Some maintenance requires professional help – but much of it you can do yourself. That’s provided you don’t mind standing on steps to reach inside units mounted high on the wall. If steps are a problem, get professional help.
These collect the dust and dirt that’s removed from the air passing through the indoor unit. The most regular maintenance job is filter cleaning. If the unit’s been operating for a few months or more the filter’s likely to be quite dirty.
Removing the filter(s) is relatively simple – see your instruction manual. In most models you lift the front cover and slide out the filter.
Take the filter to the bath or shower (or outside) and spray it with a neutral “spray & wipe” type of cleaner, then rinse it thoroughly. Repeat if necessary. Don’t use solvents or other harsh cleaners.
You can get dedicated filter-cleaning sprays from refrigeration wholesalers. They’ll make the air delivered by the heat pump smell nice – but they won’t clean the dirt any better.
Other indoor cleaning
While you’re dealing with the indoor unit, inspect the cylindrical fan vanes – and also the heating/cooling fins – for dirt build-up. Use your vacuum cleaner’s upholstery brush to gently vacuum dirt away from the vanes and the fins. Finally give the outer casing a wipe with a soft cloth dampened with a squirt of neutral spray & wipe cleaner.
How often? If you have carpet and the heat pump runs for many hours a day all year round, the filters could need cleaning four times per year. Cleaning will be less frequent if you run the heat pump less or have hard floors. For a heat pump that runs for a few hours a day mainly for heating, then once a year in the autumn should be enough. If the heat pump is used regularly for cooling as well, then go for an autumn and spring clean.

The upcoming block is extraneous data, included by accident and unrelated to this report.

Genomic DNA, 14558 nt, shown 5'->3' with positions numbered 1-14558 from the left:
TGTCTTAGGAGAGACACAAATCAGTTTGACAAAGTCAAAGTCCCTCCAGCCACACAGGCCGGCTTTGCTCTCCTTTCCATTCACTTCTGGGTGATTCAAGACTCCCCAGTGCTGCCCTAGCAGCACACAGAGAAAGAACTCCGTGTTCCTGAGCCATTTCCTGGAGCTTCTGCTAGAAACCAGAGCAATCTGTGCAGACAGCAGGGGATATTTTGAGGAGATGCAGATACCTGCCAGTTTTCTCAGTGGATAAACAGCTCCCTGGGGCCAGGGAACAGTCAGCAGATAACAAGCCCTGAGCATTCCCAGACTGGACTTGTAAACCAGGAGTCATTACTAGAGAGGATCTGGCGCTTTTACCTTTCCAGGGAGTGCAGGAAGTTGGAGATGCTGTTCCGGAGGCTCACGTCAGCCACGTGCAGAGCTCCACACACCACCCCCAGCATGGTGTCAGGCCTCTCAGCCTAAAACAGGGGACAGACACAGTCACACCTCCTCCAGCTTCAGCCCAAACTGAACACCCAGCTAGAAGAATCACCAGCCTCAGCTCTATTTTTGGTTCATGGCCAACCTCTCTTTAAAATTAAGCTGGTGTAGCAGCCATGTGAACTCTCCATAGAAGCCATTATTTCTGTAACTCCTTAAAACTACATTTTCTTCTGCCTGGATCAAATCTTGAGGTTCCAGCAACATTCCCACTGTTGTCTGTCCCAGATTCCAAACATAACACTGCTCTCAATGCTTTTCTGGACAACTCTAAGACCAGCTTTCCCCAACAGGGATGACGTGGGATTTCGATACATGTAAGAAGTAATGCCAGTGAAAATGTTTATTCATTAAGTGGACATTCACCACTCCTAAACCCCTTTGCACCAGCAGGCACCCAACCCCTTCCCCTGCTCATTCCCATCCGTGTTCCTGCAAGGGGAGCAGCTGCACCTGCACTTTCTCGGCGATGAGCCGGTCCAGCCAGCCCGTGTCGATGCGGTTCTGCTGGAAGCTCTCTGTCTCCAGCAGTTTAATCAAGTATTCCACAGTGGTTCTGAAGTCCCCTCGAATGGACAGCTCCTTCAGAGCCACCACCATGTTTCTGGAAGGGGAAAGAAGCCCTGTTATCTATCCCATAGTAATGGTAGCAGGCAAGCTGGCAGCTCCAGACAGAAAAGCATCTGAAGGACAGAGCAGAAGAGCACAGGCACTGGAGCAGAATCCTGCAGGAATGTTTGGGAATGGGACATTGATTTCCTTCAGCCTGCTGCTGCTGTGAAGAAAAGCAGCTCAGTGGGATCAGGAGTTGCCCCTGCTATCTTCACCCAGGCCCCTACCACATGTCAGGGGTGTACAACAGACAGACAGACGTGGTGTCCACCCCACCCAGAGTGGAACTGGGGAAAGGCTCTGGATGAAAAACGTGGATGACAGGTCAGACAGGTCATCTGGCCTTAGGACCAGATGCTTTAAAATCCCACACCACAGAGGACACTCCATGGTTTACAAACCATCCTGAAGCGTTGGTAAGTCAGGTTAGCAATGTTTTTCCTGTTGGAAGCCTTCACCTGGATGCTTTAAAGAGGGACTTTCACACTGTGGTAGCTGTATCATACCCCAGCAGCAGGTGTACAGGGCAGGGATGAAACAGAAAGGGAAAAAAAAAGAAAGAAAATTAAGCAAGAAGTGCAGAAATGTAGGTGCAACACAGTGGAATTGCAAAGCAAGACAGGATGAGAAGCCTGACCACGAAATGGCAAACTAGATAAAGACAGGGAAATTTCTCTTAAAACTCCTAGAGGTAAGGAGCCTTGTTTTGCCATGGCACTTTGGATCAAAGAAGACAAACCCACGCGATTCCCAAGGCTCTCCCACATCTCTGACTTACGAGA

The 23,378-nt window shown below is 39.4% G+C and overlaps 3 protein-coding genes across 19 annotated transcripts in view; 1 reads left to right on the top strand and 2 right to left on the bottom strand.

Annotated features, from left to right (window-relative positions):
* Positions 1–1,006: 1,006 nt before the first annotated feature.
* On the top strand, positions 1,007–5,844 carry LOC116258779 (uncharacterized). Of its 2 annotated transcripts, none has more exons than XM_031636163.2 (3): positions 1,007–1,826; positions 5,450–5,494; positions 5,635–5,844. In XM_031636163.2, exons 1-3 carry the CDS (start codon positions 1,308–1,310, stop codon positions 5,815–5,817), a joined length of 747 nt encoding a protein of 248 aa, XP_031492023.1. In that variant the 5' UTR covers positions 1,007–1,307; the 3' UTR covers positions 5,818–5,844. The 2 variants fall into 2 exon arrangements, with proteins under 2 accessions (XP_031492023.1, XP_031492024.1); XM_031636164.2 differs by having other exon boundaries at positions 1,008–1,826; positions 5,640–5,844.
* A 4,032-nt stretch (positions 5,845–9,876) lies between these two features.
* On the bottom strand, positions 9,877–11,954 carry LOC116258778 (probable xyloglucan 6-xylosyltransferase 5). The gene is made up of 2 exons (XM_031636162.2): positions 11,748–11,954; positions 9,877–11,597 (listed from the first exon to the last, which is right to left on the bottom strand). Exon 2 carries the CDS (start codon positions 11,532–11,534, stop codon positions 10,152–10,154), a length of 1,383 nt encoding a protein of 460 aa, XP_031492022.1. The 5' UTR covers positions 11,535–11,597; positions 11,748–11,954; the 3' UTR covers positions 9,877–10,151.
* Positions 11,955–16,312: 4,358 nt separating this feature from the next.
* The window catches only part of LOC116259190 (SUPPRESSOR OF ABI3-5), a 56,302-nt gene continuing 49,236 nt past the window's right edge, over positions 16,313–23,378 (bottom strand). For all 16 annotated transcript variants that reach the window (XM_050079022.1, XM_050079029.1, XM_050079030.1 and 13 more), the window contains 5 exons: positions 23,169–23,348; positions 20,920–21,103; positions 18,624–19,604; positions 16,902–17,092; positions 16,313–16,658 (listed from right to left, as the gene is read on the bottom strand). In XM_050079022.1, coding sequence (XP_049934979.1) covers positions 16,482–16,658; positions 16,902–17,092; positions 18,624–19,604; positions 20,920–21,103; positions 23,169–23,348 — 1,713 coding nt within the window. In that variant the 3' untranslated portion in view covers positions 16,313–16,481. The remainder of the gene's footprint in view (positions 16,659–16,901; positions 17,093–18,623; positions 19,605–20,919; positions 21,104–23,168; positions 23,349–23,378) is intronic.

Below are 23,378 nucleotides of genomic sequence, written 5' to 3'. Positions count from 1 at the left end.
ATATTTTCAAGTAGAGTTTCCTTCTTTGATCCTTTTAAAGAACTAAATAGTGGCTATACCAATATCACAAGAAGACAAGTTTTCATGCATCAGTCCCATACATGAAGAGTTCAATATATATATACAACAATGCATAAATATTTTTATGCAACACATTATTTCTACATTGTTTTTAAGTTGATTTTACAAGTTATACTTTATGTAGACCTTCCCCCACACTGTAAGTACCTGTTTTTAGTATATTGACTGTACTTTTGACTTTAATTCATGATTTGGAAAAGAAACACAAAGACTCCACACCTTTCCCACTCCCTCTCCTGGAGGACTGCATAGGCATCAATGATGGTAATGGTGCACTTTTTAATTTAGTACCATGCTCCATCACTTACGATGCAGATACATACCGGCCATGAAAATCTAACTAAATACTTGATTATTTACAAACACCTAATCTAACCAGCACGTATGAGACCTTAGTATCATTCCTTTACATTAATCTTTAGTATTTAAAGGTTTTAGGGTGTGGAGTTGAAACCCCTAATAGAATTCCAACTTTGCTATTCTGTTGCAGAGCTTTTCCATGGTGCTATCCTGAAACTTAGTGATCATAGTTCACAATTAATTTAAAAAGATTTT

The first job with the outdoor unit is to make sure air can get to and through the unit without obstruction. That means clearing away any vegetation that could reduce airflow. Next, make sure the air grilles each side of the unit are clear of debris such as leaves and twigs.
Inspect the fan blades, fins and the outer casing for signs of corrosion. Rust never sleeps, so deal with corrosion – or get it dealt with – as soon as possible. This will lengthen the life of the unit.
How often? A heat pump used mainly for heating only needs a maintenance check once a year in the autumn. If you use the heat pump regularly for cooling, then look at doing another check in spring.
Even if you do the basic cleaning yourself, getting a professional to check the heat pump every couple of years is worthwhile. Professionals can measure the delivered air temperature and check the unit is operating properly. Probably the best professional to use is the person who installed the unit.
Tip: Beware of cold-calling, high-pressure outfits that try to bulldoze their way on to your property. See our October 2014 news article for more on this.